• providing professional development to each other either through Skyping, Second Life, blogs, and video tutorials

I felt fortunate to have spoken alongside, such passionate and visionary people and will be highlighting the differences they have made in their communities in future posts. At the conference.

A special thanks goes to Aparna of Parentella who had the vision and passion to propose and organize the educational panel.

A special thanks goes to Jeff Pulver who is the organizer of the 140 Conference and a passionate individual of how social media transforms the world. Thank you, Jeff Pulver, for allowing us to share how Twitter continues to transform education!

Thank you for voting for Steven Anderson to receive a NOW award. Your vote made the difference. This was an incredible achievement to have an educator win one of these prestigious awards! Thank you for your supportive tweets, participating in Edchat discussions, interacting with us on Twitter, being part of the EduPLN ning, and for spreading your passion to your schools.

Please enjoy this video of some of my favorite 140 Conference moments!

Enjoy this video of our panel discussion by Beth Still:

Twitter & Education – #140conf LA from RealPlayer SP on Vimeo.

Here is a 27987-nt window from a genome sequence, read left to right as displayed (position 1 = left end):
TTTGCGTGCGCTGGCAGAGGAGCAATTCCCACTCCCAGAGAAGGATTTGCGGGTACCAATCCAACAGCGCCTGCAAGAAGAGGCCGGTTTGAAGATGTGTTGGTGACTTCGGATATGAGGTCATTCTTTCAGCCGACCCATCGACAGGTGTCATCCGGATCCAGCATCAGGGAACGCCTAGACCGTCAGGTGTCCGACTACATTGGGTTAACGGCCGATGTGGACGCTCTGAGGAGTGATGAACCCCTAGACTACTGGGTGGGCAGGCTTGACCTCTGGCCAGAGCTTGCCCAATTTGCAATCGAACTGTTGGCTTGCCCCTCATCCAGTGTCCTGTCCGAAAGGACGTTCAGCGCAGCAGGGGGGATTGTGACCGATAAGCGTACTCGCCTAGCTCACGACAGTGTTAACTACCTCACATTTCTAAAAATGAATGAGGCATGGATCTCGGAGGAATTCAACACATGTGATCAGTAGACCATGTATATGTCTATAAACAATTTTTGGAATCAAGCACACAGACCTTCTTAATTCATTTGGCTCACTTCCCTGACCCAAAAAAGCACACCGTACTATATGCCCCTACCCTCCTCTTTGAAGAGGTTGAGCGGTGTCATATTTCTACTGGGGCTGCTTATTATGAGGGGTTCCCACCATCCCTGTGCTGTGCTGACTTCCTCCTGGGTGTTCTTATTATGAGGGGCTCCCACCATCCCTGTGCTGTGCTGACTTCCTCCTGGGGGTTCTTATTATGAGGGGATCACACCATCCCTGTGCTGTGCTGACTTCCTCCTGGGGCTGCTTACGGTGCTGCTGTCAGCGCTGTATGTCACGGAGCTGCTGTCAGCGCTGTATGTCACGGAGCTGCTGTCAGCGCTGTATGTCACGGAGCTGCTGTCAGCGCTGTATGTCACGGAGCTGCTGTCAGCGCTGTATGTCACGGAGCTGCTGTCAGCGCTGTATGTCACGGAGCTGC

Shelly Terrell

Shelly Sanchez Terrell (@ShellTerrell) is an award winning digital innovator, an international speaker/consultant, and the author of Hacking Digital Learning with EdTech Missions, The 30 Goals Challenge for Teachers, and Learning to Go. She has trained teachers and taught English language learners in over 20 countries as an invited guest expert by organizations, like the US Embassy, UNESCO Bangkok, Cultura Inglesa of Brazil, the British Council in Tel Aviv, IATEFL Slovenia, HUPE Croatia, ISTEK Turkey, and Venezuela TESOL. She has been recognized by several organizations and publications as a leader in the movement of teacher driven professional development as the founder and organizer of various online conferences, Twitter chats, and Massive Open Online Courses (MOOCs). Two of the projects she co-organized were shortlisted for ELTons, #ELTChat and the Virtual Round Table Language and Technology online conference. She was named Woman of the Year by the National Association of Professional Women, awarded a Bammy Award as a founder of #Edchat, and named as one of the 10 Most Influential People in EdTech by Tech & Learning. Her greatest joy is being the mother of baby Savannah and Rosco the pug. Shelly has an Honors BA in English with a Minor in Communication and a specialization in Electronic Media from UTSA, a Masters in Curriculum Instruction ESL from the University of Phoenix, and a CELTA from CELT Athens. She regularly shares her tips for effective technology integration via Twitter (@ShellTerrell),, and on her blog,, which has won several awards and recognitions as one of the top ESL, Edtech and Elearning blogs. Find over 400 of her slide presentations at


  1. Hi Shelly!